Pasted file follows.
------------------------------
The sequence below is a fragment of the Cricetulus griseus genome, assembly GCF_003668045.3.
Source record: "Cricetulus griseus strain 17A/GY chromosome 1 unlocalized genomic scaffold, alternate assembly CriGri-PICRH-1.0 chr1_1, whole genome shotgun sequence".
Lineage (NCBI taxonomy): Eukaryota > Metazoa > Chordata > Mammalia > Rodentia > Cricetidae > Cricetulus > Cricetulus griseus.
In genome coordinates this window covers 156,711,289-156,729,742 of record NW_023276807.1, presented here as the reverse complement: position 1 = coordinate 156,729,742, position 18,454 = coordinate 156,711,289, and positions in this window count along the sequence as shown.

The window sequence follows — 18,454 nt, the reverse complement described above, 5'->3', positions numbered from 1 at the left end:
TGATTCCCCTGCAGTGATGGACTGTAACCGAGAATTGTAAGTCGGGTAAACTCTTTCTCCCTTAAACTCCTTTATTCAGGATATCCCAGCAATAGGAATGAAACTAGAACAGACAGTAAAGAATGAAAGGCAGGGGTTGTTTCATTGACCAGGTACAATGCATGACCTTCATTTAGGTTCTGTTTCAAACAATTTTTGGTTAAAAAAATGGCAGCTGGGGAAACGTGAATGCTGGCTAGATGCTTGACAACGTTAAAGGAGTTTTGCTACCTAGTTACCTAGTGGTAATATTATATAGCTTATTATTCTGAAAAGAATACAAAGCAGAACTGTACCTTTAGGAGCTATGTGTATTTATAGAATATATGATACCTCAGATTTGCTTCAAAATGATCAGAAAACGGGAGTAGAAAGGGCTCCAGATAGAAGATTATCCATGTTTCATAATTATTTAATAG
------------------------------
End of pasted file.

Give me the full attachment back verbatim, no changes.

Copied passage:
The sequence below is a fragment of the Cricetulus griseus genome, assembly GCF_003668045.3.
Source record: "Cricetulus griseus strain 17A/GY chromosome 1 unlocalized genomic scaffold, alternate assembly CriGri-PICRH-1.0 chr1_1, whole genome shotgun sequence".
Lineage (NCBI taxonomy): Eukaryota > Metazoa > Chordata > Mammalia > Rodentia > Cricetidae > Cricetulus > Cricetulus griseus.
In genome coordinates this window covers 156,711,289-156,729,742 of record NW_023276807.1, presented here as the reverse complement: position 1 = coordinate 156,729,742, position 18,454 = coordinate 156,711,289, and positions in this window count along the sequence as shown.

The window sequence follows — 18,454 nt, the reverse complement described above, 5'->3', positions numbered from 1 at the left end:
TGATTCCCCTGCAGTGATGGACTGTAACCGAGAATTGTAAGTCGGGTAAACTCTTTCTCCCTTAAACTCCTTTATTCAGGATATCCCAGCAATAGGAATGAAACTAGAACAGACAGTAAAGAATGAAAGGCAGGGGTTGTTTCATTGACCAGGTACAATGCATGACCTTCATTTAGGTTCTGTTTCAAACAATTTTTGGTTAAAAAAATGGCAGCTGGGGAAACGTGAATGCTGGCTAGATGCTTGACAACGTTAAAGGAGTTTTGCTACCTAGTTACCTAGTGGTAATATTATATAGCTTATTATTCTGAAAAGAATACAAAGCAGAACTGTACCTTTAGGAGCTATGTGTATTTATAGAATATATGATACCTCAGATTTGCTTCAAAATGATCAGAAAACGGGAGTAGAAAGGGCTCCAGATAGAAGATTATCCATGTTTCATAATTATTTAATAG